John Sanford: Escape Clause

John Sanford’s latest thriller is a Virgil Flowers novel. Virgil Flowers works for the Minnesota Bureau of Criminal Apprehension, employed as a detective working out of Mankato. We often find him towing his boat behind his pickup with Lindy rigs in the tackle box, ready to take on the wily walleye whenever one of Minnesota’s 10,000 lakes is between where he is and where he’s headed. Flowers works Southwest Minnesota for BCA so we know his turf pretty well.

This time, the crime is the theft of two Amur tigers from the Minnesota state zoo. The evil doers plan the heist with inside help and execute very well. The Amurs are rare and beloved creatures to many so there is much consternation around this theft and Flowers is put on the case full time. Through Flowers investigative efforts, we learn the bad guys intend to butcher animals for their “medicinal” value in the Asian marketplace and have a standing offer of $250,000 for the processed animals. Bit by bit, Flowers unwinds the puzzle and locates the bad guys who are more than a little wacked out having murdered three folks who get in their way.

Sanford nearly always has at least one female bad guy in his stories and Escape Clause is no exception. This particular lady stands up in her sunroof and shoots up the vehicle of one of Flowers suspects. Other side plots involve Virgil’s girlfriend getting beaten up and his neighbor being firebombed (they got the wrong house in the dark). A family of six Iranian brothers show up to avenge the death of a seventh brother and continue to pop up in their RV from time to time. So lots of action, much of it bizarre in classic Sanford fashion.

Does John Sanford’s Escape Clause survive my acid test for a good read? You bet. As always, Sandford’s work is a real page turner and it’s hard to beat a book title that is a pun.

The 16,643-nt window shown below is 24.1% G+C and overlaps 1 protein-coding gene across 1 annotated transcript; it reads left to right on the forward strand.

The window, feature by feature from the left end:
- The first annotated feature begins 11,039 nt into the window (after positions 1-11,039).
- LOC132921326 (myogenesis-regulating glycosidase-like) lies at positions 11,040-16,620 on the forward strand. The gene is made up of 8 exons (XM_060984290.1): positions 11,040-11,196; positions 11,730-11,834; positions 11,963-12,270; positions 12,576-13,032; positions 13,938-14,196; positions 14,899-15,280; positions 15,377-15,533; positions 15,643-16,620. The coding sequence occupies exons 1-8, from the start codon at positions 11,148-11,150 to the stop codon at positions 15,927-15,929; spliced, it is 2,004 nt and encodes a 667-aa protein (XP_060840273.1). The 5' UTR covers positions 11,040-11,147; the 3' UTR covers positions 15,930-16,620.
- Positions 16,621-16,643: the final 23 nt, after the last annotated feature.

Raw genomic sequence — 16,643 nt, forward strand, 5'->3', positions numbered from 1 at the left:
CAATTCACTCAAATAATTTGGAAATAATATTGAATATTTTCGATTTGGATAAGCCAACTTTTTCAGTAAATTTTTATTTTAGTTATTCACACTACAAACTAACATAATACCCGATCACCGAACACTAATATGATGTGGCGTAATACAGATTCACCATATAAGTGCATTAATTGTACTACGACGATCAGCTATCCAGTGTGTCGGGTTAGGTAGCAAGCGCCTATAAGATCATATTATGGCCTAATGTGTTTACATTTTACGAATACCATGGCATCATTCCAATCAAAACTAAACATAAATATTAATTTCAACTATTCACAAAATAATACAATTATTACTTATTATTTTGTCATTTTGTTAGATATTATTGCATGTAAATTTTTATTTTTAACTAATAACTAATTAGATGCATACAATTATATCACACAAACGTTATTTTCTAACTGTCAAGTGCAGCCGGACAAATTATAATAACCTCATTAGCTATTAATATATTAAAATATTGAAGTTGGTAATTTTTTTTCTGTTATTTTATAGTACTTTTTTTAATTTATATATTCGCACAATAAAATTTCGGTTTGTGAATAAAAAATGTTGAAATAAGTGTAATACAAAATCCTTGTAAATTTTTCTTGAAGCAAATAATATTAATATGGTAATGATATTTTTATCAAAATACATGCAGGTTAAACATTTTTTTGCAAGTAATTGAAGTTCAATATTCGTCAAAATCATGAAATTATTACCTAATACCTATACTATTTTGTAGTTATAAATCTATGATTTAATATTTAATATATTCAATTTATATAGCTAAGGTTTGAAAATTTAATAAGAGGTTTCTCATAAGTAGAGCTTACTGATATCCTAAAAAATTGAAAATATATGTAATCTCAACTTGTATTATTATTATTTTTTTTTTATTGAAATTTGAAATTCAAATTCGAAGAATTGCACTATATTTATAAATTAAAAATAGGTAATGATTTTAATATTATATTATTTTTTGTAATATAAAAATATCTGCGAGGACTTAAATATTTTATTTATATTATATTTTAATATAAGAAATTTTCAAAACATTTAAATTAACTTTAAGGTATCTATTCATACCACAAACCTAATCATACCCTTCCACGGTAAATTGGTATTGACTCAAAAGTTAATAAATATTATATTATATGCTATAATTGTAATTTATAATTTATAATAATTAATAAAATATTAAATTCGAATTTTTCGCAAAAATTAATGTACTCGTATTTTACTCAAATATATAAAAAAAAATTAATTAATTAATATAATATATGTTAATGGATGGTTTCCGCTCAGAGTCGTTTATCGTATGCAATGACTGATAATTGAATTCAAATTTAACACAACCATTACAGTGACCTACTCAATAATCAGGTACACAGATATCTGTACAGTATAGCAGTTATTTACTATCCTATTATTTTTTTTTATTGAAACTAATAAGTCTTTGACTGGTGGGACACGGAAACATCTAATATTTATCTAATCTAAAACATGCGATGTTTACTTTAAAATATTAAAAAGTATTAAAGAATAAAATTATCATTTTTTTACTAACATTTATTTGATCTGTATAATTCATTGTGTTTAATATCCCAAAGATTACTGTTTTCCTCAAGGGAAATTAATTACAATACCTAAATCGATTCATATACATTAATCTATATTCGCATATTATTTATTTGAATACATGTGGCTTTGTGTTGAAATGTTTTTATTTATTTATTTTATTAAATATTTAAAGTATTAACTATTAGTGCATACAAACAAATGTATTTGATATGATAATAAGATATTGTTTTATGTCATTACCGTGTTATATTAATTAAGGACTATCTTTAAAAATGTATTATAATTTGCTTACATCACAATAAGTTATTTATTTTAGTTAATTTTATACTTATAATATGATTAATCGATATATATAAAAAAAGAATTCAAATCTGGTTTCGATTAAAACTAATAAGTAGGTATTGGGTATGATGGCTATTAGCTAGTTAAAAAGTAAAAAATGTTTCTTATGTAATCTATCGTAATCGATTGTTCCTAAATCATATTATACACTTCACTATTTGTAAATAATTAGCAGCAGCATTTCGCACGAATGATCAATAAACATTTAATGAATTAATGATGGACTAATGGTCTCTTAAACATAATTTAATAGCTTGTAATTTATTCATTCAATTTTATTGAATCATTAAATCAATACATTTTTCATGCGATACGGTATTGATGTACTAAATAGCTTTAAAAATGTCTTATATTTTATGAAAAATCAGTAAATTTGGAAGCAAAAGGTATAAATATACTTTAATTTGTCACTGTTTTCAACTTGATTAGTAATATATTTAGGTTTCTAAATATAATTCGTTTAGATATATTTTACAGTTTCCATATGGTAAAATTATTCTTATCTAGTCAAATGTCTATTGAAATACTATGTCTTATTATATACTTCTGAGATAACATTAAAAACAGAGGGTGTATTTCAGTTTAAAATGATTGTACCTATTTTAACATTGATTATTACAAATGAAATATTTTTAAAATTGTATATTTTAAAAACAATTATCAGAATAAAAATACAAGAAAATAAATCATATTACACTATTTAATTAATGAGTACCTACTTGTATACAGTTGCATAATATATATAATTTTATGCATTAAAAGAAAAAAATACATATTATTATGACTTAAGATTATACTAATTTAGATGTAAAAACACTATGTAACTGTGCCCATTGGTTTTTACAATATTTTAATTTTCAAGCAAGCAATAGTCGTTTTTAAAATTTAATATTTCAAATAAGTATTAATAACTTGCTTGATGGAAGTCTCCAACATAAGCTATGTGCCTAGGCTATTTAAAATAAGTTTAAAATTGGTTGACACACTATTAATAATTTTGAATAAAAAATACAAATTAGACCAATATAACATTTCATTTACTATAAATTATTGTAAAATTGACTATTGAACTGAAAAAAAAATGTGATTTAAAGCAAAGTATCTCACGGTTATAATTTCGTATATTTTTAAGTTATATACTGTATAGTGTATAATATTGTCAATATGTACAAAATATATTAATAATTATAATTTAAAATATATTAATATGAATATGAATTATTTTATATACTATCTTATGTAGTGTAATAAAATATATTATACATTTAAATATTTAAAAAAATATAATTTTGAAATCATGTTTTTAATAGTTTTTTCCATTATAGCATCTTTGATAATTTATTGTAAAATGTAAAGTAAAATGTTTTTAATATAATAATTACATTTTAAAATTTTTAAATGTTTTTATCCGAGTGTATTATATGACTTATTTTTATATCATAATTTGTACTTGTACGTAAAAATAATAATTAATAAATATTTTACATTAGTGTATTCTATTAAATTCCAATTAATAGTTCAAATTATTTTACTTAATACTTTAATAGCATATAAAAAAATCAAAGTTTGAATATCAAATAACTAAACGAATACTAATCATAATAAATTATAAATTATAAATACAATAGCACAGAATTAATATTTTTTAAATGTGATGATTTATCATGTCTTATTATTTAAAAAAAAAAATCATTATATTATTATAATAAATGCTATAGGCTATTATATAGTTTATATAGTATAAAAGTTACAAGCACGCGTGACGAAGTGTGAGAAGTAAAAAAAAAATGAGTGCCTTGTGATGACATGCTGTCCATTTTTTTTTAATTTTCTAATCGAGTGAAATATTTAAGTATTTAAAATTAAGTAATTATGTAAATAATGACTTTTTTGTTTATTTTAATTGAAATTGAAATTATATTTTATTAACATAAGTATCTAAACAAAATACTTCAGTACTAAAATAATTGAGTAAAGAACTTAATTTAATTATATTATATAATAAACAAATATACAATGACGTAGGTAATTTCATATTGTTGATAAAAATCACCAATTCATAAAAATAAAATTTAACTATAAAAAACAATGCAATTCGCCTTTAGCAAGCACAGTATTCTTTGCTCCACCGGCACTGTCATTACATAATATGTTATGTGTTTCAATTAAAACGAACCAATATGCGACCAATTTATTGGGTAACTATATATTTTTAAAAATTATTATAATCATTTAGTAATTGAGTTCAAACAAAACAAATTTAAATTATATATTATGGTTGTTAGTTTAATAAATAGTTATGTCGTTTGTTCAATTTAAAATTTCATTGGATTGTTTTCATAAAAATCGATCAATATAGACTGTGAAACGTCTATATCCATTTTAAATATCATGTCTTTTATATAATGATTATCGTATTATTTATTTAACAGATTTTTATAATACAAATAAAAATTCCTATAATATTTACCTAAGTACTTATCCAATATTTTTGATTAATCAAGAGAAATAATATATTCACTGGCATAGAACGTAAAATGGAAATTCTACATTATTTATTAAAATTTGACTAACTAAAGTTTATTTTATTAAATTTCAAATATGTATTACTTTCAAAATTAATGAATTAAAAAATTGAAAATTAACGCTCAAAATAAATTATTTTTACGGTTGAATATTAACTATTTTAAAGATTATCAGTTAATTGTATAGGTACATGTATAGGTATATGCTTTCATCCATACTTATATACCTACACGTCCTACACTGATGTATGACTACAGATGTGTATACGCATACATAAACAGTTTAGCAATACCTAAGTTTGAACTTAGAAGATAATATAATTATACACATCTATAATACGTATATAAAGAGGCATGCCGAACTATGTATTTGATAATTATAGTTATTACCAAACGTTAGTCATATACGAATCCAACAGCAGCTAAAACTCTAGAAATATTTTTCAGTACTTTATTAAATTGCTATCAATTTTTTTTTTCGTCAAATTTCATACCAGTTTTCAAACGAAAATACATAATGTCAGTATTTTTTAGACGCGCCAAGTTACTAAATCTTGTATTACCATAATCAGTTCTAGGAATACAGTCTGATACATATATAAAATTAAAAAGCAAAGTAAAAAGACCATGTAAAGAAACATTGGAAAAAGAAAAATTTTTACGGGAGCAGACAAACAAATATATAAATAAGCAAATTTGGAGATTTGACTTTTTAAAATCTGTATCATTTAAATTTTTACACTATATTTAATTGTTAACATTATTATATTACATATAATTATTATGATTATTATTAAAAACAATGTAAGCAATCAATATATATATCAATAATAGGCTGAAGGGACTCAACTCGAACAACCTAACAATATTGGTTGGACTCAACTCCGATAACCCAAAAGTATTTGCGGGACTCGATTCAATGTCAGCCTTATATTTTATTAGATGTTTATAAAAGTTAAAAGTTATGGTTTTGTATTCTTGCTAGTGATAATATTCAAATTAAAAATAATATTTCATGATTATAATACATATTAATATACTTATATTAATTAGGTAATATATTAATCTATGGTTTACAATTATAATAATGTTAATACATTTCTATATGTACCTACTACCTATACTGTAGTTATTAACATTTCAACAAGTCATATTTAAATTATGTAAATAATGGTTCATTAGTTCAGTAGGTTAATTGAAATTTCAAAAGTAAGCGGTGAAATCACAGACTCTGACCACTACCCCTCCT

Greg Iles: Natchez Burning

Greg Iles writes of Dixie as a place where the past is never really past. In this thriller, Penn Cage, a lawyer and mayor of Natchez, Mississippi struggles with a tangle of small town issues involving family, racial divide, and the KKK and others who take even more extreme positions on race relations.

Penn’s father Tom Cage, a beloved local physician whose practice knows no racial boundaries, fathered a child by a black employee in her twenties. Viola Turner departs to Chicago where she raises their child on a modest stipend from Tom. The tension between Tom’s unacknowledged love child and Tom Cage pervades the story. No one’s hands are clean.

The existence of a splinter group of KKK members who style themselves the Double Eagles is an open secret in Natchez. For the Double Eagles, the KKK was far too passive. Murder and mayhem are the Double Eagles calling cards and nothing is too extreme. Brody Royal, the leader of the Double Eagles and a successful business man has statewide political contacts and cronies in the leadership of the state highway patrol. There is no limit to the lengths Brody Royal and the Double Eagles will go to ensure the past remains buried. Only the Adams county sheriff is free of Brody Royal’s influence and positioned to support Penn Cage.

When Viola Turner returns to Natchez dying of cancer and in pain, she turns to Tom Cage for a dignified death. Tom is prepared to ease Viola’s remaining days, but the Double Eagles learn of Viola’s return and inject her with a lethal dose of pain killer then frame Tom for murder. Penn rushes to his father’s defense, but Tom’s guilt over the affair renders him unwilling to communicate with his son.

Penn’s girlfriend, Caitlin, is a Pulitzer Prize winner for her father’s chain of papers and a tough aggressive agent for change. She teams up with Henry Sexton, publisher of the local Natchez paper to expose the Double Eagles and Brody Royal. Penn is torn between his loyalty to Caitlin and his desire to keep his father alive and out of jail.

Did I want to keep reading? The story is dark and was difficult for me to read at times. But Greg Iles writes masterfully with gut wrenching twists and turns all the way along, and the ending is thrilling if gruesome, so yes it’s a real page turner.


Natchez Burning: Greg Iles – $8.50

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